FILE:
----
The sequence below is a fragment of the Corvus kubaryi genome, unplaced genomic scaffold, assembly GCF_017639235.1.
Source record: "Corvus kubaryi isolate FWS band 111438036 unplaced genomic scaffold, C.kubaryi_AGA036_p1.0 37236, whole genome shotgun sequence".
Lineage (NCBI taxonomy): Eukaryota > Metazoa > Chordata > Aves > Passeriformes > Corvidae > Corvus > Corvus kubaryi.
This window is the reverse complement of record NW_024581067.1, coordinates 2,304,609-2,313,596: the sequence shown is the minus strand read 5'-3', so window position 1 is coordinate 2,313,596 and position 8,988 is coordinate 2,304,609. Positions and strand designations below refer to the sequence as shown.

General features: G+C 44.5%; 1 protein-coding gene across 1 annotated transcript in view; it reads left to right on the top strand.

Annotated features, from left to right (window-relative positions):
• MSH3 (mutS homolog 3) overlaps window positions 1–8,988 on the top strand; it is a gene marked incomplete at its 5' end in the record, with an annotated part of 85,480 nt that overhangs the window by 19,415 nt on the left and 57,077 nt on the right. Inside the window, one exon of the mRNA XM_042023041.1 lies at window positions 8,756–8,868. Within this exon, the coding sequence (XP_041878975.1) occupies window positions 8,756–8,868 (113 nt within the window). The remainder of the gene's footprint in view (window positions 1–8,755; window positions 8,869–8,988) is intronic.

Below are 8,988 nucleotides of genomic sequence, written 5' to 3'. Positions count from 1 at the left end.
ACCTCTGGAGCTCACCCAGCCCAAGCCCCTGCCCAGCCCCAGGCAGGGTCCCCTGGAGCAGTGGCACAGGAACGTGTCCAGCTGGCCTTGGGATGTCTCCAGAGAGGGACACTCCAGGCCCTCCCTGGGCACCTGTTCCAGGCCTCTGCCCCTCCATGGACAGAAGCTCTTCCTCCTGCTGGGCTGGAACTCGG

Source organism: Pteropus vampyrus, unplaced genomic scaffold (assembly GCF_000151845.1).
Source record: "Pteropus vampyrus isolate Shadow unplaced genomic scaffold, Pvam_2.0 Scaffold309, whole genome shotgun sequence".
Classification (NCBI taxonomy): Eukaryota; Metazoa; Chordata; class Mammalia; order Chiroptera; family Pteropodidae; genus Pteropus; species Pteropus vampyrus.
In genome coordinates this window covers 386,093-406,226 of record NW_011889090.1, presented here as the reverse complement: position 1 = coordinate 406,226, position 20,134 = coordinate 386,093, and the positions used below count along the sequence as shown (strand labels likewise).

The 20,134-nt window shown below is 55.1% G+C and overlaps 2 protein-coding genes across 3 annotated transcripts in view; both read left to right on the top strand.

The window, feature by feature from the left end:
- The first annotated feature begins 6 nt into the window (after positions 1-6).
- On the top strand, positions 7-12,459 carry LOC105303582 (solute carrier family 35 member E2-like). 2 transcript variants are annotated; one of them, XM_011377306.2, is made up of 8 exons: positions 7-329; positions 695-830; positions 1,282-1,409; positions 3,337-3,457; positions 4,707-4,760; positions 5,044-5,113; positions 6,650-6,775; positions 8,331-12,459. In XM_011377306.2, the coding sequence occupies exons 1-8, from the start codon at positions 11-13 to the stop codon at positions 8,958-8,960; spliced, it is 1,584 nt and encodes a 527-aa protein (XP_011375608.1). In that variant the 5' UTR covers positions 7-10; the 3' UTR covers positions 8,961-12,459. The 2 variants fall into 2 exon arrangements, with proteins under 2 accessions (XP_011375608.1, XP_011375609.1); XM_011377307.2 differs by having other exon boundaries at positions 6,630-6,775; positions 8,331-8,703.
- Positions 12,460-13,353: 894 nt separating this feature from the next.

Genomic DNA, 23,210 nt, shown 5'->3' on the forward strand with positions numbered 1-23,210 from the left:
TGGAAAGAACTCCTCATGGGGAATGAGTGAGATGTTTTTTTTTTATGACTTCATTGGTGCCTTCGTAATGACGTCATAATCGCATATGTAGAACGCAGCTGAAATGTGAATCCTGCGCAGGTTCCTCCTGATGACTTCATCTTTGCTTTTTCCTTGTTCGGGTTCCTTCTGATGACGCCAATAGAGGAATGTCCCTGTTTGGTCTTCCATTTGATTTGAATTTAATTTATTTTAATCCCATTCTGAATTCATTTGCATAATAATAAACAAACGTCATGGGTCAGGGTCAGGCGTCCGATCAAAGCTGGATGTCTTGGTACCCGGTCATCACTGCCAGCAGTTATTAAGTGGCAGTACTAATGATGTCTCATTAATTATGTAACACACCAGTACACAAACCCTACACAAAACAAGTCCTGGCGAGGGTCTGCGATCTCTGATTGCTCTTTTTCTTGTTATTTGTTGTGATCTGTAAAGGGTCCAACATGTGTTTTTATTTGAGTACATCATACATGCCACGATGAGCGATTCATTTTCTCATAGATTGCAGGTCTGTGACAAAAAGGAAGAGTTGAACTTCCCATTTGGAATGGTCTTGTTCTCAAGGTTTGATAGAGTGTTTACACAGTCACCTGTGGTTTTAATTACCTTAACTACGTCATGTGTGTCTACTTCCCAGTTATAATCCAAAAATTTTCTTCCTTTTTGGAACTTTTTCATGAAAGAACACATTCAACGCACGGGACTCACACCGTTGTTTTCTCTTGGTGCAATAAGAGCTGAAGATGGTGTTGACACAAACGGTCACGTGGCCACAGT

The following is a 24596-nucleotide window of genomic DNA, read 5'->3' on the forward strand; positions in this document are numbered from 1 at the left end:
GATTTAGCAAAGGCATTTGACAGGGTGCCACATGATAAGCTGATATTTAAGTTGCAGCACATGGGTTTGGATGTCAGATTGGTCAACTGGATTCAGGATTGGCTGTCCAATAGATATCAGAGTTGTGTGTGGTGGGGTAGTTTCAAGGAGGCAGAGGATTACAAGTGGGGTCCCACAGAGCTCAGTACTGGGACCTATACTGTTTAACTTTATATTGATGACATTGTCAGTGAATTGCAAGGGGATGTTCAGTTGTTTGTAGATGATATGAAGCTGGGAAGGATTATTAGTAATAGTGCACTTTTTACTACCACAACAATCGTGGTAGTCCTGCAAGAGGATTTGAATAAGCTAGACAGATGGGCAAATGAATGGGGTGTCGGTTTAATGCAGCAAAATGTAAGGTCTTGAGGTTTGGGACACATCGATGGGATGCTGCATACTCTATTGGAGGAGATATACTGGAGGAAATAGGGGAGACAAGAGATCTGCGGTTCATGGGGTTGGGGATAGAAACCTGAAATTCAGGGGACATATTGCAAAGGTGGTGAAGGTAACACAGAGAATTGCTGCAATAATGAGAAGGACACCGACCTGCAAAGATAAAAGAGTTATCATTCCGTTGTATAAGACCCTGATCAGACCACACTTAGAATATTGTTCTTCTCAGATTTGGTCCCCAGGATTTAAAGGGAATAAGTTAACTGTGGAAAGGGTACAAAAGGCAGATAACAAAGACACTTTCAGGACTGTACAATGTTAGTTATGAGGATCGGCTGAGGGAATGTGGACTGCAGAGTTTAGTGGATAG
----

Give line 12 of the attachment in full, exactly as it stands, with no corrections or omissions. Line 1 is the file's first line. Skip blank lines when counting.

Classification (NCBI taxonomy): Eukaryota; Metazoa; Chordata; class Mammalia; order Chiroptera; family Pteropodidae; genus Pteropus; species Pteropus vampyrus.